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Watch the video above for highlights from this year's Collegiate Wind Competition.
This past May, ten collegiate teams from across the country descended upon Las Vegas, Nevada, to compete in the Energy Department’s inaugural Collegiate Wind Competition. Designed to tap the ingenuity of young engineers, business majors, and social scientists to help advance the nation’s wind industry, each unique team was comprised of students with diverse backgrounds who were challenged to build a transportable wind turbine that could power a small electronic device like a cell phone or laptop.
Throughout the three-day competition, teams worked tirelessly: testing, tweaking, and fixing their designs to dazzle the judges and outshine the other teams. Since success meant flashing business expertise and public speaking skills in addition to innovative engineering, this blade-to-blade competition also called for an element of showmanship. Teams’ strongest assets varied, so the competition was fierce, and wringing out an extra ounce of performance could make the difference between winning and losing.
While each team faced a unique set of challenges, in the face of adversity and what could only be described as assured defeat, one team rose above the rest. During a practice run in one of the wind tunnels the day before the main event, Pennsylvania State University (Penn State) suffered what looked to be a fatal setback. Penn State’s rotor dislodged from its turbine while spinning at full speed, smashed into the wind tunnel safety mesh and shattered its 3D-printed blades into countless pieces.
Following the competition, Students from the Penn State team arrived in Washington, DC, to meet with Dr. David Danielson, Assistant Secretary for Energy Efficiency and Renewable Energy, to display their turbine in the lobby of the Energy Department’s Headquarters.
Unwilling to accept defeat but with their competition beginning in less than 24 hours, Penn State located a manufacturing shop in Los Angeles, California, that could quickly produce replacement blades for their turbine. The race-within-a-race began. In the wee hours of the following morning, Penn State’s faculty advisor departed for the 540-mile round trip to California, successfully secured new turbine blades, and made it back with just minutes to spare.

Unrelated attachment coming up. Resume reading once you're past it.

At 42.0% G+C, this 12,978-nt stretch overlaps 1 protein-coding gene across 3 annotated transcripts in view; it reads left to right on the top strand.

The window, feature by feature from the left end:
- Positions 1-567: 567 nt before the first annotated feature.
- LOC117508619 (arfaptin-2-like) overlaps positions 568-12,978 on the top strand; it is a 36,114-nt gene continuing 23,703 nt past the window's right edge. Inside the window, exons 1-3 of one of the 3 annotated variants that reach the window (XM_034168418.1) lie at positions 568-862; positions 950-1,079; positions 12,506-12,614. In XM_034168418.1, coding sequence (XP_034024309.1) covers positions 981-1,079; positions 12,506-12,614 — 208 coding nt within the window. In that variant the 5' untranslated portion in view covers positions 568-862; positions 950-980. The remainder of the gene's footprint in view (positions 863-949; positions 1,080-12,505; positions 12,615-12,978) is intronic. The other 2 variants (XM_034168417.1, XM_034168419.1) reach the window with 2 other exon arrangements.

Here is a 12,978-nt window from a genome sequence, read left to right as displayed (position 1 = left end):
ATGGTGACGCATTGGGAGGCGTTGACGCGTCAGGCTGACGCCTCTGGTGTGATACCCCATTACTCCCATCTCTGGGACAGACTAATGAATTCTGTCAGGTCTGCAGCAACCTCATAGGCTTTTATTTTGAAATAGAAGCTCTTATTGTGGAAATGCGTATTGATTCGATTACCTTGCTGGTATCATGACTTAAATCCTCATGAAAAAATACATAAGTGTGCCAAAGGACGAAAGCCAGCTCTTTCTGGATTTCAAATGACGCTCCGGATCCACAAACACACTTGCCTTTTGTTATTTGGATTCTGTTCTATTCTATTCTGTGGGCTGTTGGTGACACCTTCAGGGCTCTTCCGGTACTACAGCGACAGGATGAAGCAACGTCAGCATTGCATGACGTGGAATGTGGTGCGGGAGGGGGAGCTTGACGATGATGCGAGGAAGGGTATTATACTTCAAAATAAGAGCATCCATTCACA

As the clock ticked closer and closer to show time, Penn State was able to successfully rebuild their turbine just in time to compete. Without having tested their new components, team members nervously surrounded the wind tunnel to watch their new rotor spin up and go through its paces. As each rotor rotation brought with it a higher and higher sense of uncertainty, this time it took everything the test engineers threw at it and held together, gaining them a 3rd place standing going into day 2.
At the end of day two, when all was said and done and the final scores were calculated, Penn State had earned first place in the inaugural Collegiate Wind Competition. Transitioning from certain defeat to ultimate success, Penn State’s determination and perseverance were admirable—and their innovation noteworthy.
The competition represented the best and the brightest of future leaders in the wind industry. Congratulations to Penn State and all of the competitors.
We truly had an amazing set of future leaders at this year’s competition, and I look forward to meeting the next set of students and their affiliate universities!